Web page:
Customer Service | Help | FAQ | PEP-Easy | Report a Data Error | About
:
Login
Tip: To save articles in ePub format for your eBook reader…

PEP-Web Tip of the Day

To save an article in ePub format, look for the ePub reader icon above all articles for logged in users, and click it to quickly save the article, which is automatically downloaded to your computer or device.  (There may be times when due to font sizes and other original formatting, the page may overflow onto a second page.).

You can also easily save to PDF format, a journal like printed format.

For the complete list of tips, see PEP-Web Tips on the PEP-Web support page.

Scharff, D.E. (2017). Reply to Catriona Wrottesley's Commentary. Cpl. Fam. Psychoanal., 7(1):113-116.

(2017). Couple and Family Psychoanalysis, 7(1):113-116

Reply to Catriona Wrottesley's Commentary Related Papers

David E. Scharff, M.D.

I am most grateful to Catriona Wrottesley for her scholarly commentary on my clinical paper on a Chinese couple. Her thoughtful re-examination of this case is exactly the kind of comparative study that I hope for in presenting such material, which in my mind lends itself both to the study of the conduct of couple assessment and therapy, and to the consideration of cultural issues that increasingly are in the forefront of our clinical consideration.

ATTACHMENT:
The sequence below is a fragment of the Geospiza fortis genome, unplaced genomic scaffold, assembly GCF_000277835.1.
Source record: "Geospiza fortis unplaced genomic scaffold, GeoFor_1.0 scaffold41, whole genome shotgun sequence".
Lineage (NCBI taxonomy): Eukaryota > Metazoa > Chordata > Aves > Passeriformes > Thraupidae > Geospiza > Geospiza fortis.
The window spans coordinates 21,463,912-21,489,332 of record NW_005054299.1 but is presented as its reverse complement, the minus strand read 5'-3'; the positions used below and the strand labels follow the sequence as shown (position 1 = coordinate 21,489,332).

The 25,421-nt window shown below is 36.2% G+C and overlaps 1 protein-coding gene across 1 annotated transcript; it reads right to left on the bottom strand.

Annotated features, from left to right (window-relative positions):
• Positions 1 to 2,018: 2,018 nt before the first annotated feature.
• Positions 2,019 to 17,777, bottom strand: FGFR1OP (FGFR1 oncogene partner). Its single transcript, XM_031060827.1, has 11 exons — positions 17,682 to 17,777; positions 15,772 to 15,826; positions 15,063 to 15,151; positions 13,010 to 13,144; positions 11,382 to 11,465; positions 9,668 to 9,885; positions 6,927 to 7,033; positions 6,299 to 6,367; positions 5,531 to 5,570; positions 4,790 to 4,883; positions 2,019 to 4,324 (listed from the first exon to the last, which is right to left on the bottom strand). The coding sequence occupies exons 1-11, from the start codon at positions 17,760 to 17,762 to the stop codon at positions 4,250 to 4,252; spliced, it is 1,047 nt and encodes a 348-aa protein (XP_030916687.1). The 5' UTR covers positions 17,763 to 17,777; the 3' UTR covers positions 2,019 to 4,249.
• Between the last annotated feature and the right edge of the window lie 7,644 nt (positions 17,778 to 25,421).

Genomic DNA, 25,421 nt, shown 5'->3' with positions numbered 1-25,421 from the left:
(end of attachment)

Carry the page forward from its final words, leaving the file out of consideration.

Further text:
Through much of her discussion, Wrottesley highlights the implicit dialogue between the levels of consideration in this clinical intervention. On the one hand, there are discussions of the cultural and sociological underpinnings of the couple's organisation that also contribute to their difficulties. And, on the other hand, we must return to psychoanalytic considerations about the nature of developmental and characterological difficulties that underlie the couple's impasse. It is not so easy to move between these levels, but it is my hope that presenting this kind of material will let us do so. We really face the same question when we consider Western couples, but in some ways it is harder for us to see the implications of our own embedded values and cultural inheritance when we therapists are of the same culture as that of our patients.

There are many issues to take up in Wrottesley's thoughtful discussion, and I will not do justice to all of them. I will take them up roughly in the order in which she discussed them. First, there is the public setting of the interviews.

[This is a summary or excerpt from the full text of the article. PEP-Web provides full-text search of the complete articles for current and archive content, but only the abstracts are displayed for current content, due to contractual obligations with the journal publishers. For details on how to read the full text of 2016 and more current articles see the publishers official website.]

Copyright © 2019, Psychoanalytic Electronic Publishing, ISSN 2472-6982 Customer Service | Help | FAQ | Download PEP Bibliography | Report a Data Error | About

WARNING! This text is printed for personal use. It is copyright to the journal in which it originally appeared. It is illegal to redistribute it in any form.